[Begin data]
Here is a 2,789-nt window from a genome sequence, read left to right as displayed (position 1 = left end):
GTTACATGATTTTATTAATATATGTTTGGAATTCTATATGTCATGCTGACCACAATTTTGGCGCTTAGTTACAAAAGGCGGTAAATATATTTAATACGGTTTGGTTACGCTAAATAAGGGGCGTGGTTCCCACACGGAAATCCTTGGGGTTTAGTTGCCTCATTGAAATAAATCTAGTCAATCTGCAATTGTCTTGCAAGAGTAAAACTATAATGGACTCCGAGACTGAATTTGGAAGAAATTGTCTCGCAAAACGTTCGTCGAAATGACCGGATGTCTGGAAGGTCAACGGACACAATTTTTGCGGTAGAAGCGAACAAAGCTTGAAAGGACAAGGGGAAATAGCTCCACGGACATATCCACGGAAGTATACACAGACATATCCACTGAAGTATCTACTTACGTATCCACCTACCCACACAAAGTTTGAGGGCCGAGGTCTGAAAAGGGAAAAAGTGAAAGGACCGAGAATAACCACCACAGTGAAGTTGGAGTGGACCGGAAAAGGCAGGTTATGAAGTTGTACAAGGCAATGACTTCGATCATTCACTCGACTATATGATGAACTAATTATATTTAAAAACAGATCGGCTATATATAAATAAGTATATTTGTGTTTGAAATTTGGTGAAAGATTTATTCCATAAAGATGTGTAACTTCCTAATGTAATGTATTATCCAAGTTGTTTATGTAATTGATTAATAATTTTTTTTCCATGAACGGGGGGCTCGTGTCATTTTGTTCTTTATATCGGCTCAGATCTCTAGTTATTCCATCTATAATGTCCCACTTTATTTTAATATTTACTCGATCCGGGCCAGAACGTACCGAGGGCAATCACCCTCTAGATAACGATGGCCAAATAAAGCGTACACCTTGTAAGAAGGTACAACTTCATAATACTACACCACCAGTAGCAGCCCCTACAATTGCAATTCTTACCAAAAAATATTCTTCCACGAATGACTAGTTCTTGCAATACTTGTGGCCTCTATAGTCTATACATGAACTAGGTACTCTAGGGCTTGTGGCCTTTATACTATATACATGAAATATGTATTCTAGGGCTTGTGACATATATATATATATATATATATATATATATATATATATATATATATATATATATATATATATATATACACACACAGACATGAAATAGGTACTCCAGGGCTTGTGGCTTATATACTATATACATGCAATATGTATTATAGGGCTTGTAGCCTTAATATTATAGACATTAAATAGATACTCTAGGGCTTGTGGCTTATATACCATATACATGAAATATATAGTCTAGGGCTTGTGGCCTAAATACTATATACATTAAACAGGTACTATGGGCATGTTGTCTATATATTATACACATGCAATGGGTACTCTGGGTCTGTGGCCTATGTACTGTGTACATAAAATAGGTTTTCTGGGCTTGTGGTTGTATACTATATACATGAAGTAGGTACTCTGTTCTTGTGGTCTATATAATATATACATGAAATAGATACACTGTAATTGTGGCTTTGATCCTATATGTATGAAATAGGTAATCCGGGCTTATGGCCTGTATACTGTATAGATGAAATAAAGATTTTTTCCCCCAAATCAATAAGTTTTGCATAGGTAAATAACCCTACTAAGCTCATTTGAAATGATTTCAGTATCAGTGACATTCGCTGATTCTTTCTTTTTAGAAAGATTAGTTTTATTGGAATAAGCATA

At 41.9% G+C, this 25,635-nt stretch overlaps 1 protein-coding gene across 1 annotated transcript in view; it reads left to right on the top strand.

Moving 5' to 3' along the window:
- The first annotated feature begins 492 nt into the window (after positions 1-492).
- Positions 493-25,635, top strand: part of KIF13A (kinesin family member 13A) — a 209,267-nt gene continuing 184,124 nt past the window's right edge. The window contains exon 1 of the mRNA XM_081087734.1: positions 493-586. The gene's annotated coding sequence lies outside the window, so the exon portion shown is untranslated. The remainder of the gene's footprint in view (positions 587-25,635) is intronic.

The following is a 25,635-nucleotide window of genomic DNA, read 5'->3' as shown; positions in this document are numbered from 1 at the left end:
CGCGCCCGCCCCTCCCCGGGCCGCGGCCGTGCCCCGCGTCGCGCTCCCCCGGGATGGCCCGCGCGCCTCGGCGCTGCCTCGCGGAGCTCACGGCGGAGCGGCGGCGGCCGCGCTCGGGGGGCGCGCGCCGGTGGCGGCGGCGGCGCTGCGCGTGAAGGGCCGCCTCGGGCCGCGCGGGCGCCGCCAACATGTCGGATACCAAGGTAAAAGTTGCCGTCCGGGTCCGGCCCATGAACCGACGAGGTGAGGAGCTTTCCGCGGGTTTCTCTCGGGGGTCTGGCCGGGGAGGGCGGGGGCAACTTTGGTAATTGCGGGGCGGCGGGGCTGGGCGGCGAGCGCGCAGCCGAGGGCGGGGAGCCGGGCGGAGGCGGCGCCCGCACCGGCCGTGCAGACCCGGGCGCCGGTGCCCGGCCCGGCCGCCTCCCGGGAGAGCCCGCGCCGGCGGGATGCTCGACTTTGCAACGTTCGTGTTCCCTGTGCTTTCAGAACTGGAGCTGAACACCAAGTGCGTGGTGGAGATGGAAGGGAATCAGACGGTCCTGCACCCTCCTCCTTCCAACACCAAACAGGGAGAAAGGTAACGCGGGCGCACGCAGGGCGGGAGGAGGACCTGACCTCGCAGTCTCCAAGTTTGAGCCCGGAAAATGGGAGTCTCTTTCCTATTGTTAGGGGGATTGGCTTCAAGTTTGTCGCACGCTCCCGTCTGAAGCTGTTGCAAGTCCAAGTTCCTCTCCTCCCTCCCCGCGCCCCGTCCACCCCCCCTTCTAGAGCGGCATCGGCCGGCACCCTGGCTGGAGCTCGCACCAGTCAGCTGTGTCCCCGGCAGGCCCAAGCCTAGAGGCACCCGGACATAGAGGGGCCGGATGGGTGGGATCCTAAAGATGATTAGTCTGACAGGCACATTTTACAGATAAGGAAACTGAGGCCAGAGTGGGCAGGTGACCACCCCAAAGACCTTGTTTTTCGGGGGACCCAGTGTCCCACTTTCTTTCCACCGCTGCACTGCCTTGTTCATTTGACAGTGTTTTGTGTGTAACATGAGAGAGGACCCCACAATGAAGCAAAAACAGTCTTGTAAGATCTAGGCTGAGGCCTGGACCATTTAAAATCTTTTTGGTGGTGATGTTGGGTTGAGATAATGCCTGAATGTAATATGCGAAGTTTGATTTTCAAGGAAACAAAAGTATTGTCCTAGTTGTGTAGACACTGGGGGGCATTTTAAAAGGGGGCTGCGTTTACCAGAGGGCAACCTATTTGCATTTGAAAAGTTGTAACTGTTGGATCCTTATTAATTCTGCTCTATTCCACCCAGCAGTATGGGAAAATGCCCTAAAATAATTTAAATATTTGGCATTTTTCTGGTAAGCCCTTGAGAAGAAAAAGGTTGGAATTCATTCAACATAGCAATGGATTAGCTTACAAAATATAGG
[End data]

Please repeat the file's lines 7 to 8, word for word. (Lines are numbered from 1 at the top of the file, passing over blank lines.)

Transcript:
The following is a 25,635-nucleotide window of genomic DNA, read 5'->3' as shown; positions in this document are numbered from 1 at the left end:
CGCGCCCGCCCCTCCCCGGGCCGCGGCCGTGCCCCGCGTCGCGCTCCCCCGGGATGGCCCGCGCGCCTCGGCGCTGCCTCGCGGAGCTCACGGCGGAGCGGCGGCGGCCGCGCTCGGGGGGCGCGCGCCGGTGGCGGCGGCGGCGCTGCGCGTGAAGGGCCGCCTCGGGCCGCGCGGGCGCCGCCAACATGTCGGATACCAAGGTAAAAGTTGCCGTCCGGGTCCGGCCCATGAACCGACGAGGTGAGGAGCTTTCCGCGGGTTTCTCTCGGGGGTCTGGCCGGGGAGGGCGGGGGCAACTTTGGTAATTGCGGGGCGGCGGGGCTGGGCGGCGAGCGCGCAGCCGAGGGCGGGGAGCCGGGCGGAGGCGGCGCCCGCACCGGCCGTGCAGACCCGGGCGCCGGTGCCCGGCCCGGCCGCCTCCCGGGAGAGCCCGCGCCGGCGGGATGCTCGACTTTGCAACGTTCGTGTTCCCTGTGCTTTCAGAACTGGAGCTGAACACCAAGTGCGTGGTGGAGATGGAAGGGAATCAGACGGTCCTGCACCCTCCTCCTTCCAACACCAAACAGGGAGAAAGGTAACGCGGGCGCACGCAGGGCGGGAGGAGGACCTGACCTCGCAGTCTCCAAGTTTGAGCCCGGAAAATGGGAGTCTCTTTCCTATTGTTAGGGGGATTGGCTTCAAGTTTGTCGCACGCTCCCGTCTGAAGCTGTTGCAAGTCCAAGTTCCTCTCCTCCCTCCCCGCGCCCCGTCCACCCCCCCTTCTAGAGCGGCATCGGCCGGCACCCTGGCTGGAGCTCGCACCAGTCAGCTGTGTCCCCGGCAGGCCCAAGCCTAGAGGCACCCGGACATAGAGGGGCCGGATGGGTGGGATCCTAAAGATGATTAGTCTGACAGGCACATTTTACAGATAAGGAAACTGAGGCCAGAGTGGGCAGGTGACCACCCCAAAGACCTTGTTTTTCGGGGGACCCAGTGTCCCACTTTCTTTCCACCGCTGCACTGCCTTGTTCATTTGACAGTGTTTTGTGTGTAACATGAGAGAGGACCCCACAATGAAGCAAAAACAGTCTTGTAAGATCTAGGCTGAGGCCTGGACCATTTAAAATCTTTTTGGTGGTGATGTTGGGTTGAGATAATGCCTGAATGTAATATGCGAAGTTTGATTTTCAAGGAAACAAAAGTATTGTCCTAGTTGTGTAGACACTGGGGGGCATTTTAAAAGGGGGCTGCGTTTACCAGAGGGCAACCTATTTGCATTTGAAAAGTTGTAACTGTTGGATCCTTATTAATTCTGCTCTATTCCACCCAGCAGTATGGGAAAATGCCCTAAAATAATTTAAATATTTGGCATTTTTCTGGTAAGCCCTTGAGAAGAAAAAGGTTGGAATTCATTCAACATAGCAATGGATTAGCTTACAAAATATAGG